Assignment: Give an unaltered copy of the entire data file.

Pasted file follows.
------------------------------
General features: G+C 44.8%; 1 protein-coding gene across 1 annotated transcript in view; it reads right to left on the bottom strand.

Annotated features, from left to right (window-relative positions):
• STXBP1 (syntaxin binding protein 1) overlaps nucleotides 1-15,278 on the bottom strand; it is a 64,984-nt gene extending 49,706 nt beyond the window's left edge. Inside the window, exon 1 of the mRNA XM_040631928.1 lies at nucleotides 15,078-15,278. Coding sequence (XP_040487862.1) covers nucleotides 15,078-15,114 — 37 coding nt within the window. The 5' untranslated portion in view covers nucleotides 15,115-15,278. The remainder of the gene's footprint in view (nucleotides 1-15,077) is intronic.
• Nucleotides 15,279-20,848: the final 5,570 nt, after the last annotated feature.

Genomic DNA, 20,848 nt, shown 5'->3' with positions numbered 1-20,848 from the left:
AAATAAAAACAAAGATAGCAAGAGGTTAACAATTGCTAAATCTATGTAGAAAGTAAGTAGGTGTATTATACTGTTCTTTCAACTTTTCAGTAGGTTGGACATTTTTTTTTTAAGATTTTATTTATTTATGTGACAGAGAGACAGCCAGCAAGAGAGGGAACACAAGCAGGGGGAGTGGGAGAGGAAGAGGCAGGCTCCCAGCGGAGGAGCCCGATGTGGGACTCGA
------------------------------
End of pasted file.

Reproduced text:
General features: G+C 44.8%; 1 protein-coding gene across 1 annotated transcript in view; it reads right to left on the bottom strand.

Annotated features, from left to right (window-relative positions):
• STXBP1 (syntaxin binding protein 1) overlaps nucleotides 1-15,278 on the bottom strand; it is a 64,984-nt gene extending 49,706 nt beyond the window's left edge. Inside the window, exon 1 of the mRNA XM_040631928.1 lies at nucleotides 15,078-15,278. Coding sequence (XP_040487862.1) covers nucleotides 15,078-15,114 — 37 coding nt within the window. The 5' untranslated portion in view covers nucleotides 15,115-15,278. The remainder of the gene's footprint in view (nucleotides 1-15,077) is intronic.
• Nucleotides 15,279-20,848: the final 5,570 nt, after the last annotated feature.

Genomic DNA, 20,848 nt, shown 5'->3' with positions numbered 1-20,848 from the left:
AAATAAAAACAAAGATAGCAAGAGGTTAACAATTGCTAAATCTATGTAGAAAGTAAGTAGGTGTATTATACTGTTCTTTCAACTTTTCAGTAGGTTGGACATTTTTTTTTTAAGATTTTATTTATTTATGTGACAGAGAGACAGCCAGCAAGAGAGGGAACACAAGCAGGGGGAGTGGGAGAGGAAGAGGCAGGCTCCCAGCGGAGGAGCCCGATGTGGGACTCGA